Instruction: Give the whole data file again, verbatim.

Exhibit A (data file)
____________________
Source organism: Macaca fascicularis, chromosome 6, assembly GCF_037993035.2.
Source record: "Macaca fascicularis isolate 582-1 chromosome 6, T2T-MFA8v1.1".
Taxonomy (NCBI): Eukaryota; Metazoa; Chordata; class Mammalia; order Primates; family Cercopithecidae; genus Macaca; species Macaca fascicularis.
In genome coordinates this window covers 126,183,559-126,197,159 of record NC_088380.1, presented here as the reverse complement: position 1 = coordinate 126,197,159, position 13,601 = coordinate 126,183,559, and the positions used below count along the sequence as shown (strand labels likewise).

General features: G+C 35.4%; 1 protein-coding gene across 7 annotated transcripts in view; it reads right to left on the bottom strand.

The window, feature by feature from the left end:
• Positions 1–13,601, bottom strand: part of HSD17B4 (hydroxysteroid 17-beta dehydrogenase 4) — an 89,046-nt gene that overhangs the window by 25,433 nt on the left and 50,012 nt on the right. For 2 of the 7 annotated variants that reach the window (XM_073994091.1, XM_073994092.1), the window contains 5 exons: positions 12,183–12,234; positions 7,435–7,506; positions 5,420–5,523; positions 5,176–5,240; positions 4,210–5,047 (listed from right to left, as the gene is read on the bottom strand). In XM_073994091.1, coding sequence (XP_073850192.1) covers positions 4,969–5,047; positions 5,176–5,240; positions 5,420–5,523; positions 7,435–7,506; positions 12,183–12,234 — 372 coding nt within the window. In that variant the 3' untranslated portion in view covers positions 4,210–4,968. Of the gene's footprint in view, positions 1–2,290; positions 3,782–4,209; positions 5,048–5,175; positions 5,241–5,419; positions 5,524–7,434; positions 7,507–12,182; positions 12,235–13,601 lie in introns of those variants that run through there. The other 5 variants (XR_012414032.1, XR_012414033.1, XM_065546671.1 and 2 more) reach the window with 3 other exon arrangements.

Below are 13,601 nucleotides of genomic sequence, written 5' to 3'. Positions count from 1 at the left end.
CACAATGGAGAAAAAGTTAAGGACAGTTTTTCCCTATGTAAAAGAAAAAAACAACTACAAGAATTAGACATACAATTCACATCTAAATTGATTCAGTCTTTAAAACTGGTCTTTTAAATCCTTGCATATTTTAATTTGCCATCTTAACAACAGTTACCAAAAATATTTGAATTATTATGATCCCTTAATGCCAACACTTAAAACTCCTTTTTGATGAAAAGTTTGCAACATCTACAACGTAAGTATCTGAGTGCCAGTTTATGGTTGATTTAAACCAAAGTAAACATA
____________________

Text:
Source organism: Macaca fascicularis, chromosome 6, assembly GCF_037993035.2.
Source record: "Macaca fascicularis isolate 582-1 chromosome 6, T2T-MFA8v1.1".
Taxonomy (NCBI): Eukaryota; Metazoa; Chordata; class Mammalia; order Primates; family Cercopithecidae; genus Macaca; species Macaca fascicularis.
In genome coordinates this window covers 126,183,559-126,197,159 of record NC_088380.1, presented here as the reverse complement: position 1 = coordinate 126,197,159, position 13,601 = coordinate 126,183,559, and the positions used below count along the sequence as shown (strand labels likewise).

General features: G+C 35.4%; 1 protein-coding gene across 7 annotated transcripts in view; it reads right to left on the bottom strand.

The window, feature by feature from the left end:
• Positions 1–13,601, bottom strand: part of HSD17B4 (hydroxysteroid 17-beta dehydrogenase 4) — an 89,046-nt gene that overhangs the window by 25,433 nt on the left and 50,012 nt on the right. For 2 of the 7 annotated variants that reach the window (XM_073994091.1, XM_073994092.1), the window contains 5 exons: positions 12,183–12,234; positions 7,435–7,506; positions 5,420–5,523; positions 5,176–5,240; positions 4,210–5,047 (listed from right to left, as the gene is read on the bottom strand). In XM_073994091.1, coding sequence (XP_073850192.1) covers positions 4,969–5,047; positions 5,176–5,240; positions 5,420–5,523; positions 7,435–7,506; positions 12,183–12,234 — 372 coding nt within the window. In that variant the 3' untranslated portion in view covers positions 4,210–4,968. Of the gene's footprint in view, positions 1–2,290; positions 3,782–4,209; positions 5,048–5,175; positions 5,241–5,419; positions 5,524–7,434; positions 7,507–12,182; positions 12,235–13,601 lie in introns of those variants that run through there. The other 5 variants (XR_012414032.1, XR_012414033.1, XM_065546671.1 and 2 more) reach the window with 3 other exon arrangements.

Below are 13,601 nucleotides of genomic sequence, written 5' to 3'. Positions count from 1 at the left end.
CACAATGGAGAAAAAGTTAAGGACAGTTTTTCCCTATGTAAAAGAAAAAAACAACTACAAGAATTAGACATACAATTCACATCTAAATTGATTCAGTCTTTAAAACTGGTCTTTTAAATCCTTGCATATTTTAATTTGCCATCTTAACAACAGTTACCAAAAATATTTGAATTATTATGATCCCTTAATGCCAACACTTAAAACTCCTTTTTGATGAAAAGTTTGCAACATCTACAACGTAAGTATCTGAGTGCCAGTTTATGGTTGATTTAAACCAAAGTAAACATA